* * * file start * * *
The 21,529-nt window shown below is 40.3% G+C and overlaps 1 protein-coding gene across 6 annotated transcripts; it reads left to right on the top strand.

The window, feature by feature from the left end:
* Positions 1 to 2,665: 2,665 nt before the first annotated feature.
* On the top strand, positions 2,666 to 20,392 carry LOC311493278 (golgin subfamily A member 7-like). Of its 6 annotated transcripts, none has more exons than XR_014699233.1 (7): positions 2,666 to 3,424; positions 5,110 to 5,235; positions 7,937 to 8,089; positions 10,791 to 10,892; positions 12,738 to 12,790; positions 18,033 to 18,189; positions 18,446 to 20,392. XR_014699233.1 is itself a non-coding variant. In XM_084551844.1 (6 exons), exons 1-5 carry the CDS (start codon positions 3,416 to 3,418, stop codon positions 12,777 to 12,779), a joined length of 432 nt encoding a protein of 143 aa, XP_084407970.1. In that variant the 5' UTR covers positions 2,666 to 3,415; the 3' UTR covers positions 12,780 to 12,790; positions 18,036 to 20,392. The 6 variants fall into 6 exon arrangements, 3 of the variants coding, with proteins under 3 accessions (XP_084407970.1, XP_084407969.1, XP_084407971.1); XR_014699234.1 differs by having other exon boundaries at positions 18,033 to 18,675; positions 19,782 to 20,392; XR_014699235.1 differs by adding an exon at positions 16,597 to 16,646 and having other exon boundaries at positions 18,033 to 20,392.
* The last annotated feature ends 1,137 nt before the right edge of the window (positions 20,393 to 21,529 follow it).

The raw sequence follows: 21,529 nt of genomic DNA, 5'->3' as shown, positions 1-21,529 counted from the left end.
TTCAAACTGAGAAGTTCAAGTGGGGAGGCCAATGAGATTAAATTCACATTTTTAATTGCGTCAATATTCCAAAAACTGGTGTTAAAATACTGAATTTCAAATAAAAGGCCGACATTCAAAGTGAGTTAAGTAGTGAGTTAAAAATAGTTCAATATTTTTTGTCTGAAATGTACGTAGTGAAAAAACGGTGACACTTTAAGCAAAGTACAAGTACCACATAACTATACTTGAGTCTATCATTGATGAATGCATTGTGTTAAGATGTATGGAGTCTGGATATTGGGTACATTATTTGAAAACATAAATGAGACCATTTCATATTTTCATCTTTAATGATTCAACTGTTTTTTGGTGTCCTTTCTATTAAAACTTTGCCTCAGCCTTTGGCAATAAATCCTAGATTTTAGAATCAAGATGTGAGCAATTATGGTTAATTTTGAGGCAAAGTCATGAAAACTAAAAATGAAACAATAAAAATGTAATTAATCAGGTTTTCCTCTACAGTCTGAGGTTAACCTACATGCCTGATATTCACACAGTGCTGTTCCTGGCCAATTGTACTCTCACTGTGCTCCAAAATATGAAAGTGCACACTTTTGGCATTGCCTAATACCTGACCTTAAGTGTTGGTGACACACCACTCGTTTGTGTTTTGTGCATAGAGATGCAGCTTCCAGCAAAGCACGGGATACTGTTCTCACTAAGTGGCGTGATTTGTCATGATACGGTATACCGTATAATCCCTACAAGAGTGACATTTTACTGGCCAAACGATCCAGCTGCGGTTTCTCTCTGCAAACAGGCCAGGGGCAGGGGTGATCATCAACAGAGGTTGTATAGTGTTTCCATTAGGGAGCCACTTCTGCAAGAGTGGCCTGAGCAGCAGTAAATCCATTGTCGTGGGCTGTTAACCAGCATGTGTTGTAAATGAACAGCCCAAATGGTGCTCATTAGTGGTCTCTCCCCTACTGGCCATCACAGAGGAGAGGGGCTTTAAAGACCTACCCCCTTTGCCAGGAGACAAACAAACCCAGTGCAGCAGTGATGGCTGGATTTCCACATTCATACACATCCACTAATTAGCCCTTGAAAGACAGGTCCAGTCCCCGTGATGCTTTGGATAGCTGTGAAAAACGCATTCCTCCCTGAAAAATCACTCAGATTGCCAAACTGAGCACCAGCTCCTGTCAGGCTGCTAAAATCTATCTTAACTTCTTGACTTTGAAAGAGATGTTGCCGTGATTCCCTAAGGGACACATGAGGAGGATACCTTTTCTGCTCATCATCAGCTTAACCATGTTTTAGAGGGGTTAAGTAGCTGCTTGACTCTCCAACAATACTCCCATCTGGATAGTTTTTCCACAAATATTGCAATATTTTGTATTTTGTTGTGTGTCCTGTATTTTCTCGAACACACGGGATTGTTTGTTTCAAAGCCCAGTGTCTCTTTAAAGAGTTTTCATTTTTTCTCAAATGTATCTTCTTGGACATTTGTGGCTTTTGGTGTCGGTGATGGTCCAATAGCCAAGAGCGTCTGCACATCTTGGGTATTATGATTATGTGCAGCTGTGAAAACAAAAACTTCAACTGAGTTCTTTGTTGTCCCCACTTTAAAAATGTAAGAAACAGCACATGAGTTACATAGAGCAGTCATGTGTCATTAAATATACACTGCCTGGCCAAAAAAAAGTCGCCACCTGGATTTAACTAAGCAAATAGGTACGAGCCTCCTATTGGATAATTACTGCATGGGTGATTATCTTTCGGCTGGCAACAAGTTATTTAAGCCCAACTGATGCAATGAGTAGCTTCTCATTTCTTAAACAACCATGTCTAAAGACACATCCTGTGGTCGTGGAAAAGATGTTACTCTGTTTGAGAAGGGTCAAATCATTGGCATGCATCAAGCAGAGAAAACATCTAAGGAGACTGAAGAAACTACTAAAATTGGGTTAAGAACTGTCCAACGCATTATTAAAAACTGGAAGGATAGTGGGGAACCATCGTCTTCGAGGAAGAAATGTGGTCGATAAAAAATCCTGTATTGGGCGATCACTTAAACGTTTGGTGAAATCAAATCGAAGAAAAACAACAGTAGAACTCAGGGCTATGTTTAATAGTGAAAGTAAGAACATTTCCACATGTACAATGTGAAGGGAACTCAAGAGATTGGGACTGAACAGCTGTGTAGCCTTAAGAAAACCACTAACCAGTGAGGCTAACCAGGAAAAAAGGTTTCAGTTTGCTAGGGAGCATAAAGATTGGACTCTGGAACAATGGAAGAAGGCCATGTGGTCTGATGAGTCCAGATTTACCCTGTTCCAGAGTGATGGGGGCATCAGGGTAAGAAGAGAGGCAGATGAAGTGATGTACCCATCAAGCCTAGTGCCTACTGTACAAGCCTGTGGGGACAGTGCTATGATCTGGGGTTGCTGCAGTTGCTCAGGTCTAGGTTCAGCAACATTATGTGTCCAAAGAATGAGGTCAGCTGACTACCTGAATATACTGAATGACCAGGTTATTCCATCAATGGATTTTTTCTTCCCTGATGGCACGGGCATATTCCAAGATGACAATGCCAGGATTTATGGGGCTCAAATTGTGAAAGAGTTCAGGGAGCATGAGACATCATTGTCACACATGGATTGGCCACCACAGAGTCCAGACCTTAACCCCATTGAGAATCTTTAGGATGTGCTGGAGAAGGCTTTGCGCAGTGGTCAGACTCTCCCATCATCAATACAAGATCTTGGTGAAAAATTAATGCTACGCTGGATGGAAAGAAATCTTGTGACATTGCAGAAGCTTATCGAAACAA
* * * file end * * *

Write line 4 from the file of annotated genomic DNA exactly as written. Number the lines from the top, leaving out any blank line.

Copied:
* On the top strand, positions 2,666 to 20,392 carry LOC311493278 (golgin subfamily A member 7-like). Of its 6 annotated transcripts, none has more exons than XR_014699233.1 (7): positions 2,666 to 3,424; positions 5,110 to 5,235; positions 7,937 to 8,089; positions 10,791 to 10,892; positions 12,738 to 12,790; positions 18,033 to 18,189; positions 18,446 to 20,392. XR_014699233.1 is itself a non-coding variant. In XM_084551844.1 (6 exons), exons 1-5 carry the CDS (start codon positions 3,416 to 3,418, stop codon positions 12,777 to 12,779), a joined length of 432 nt encoding a protein of 143 aa, XP_084407970.1. In that variant the 5' UTR covers positions 2,666 to 3,415; the 3' UTR covers positions 12,780 to 12,790; positions 18,036 to 20,392. The 6 variants fall into 6 exon arrangements, 3 of the variants coding, with proteins under 3 accessions (XP_084407970.1, XP_084407969.1, XP_084407971.1); XR_014699234.1 differs by having other exon boundaries at positions 18,033 to 18,675; positions 19,782 to 20,392; XR_014699235.1 differs by adding an exon at positions 16,597 to 16,646 and having other exon boundaries at positions 18,033 to 20,392.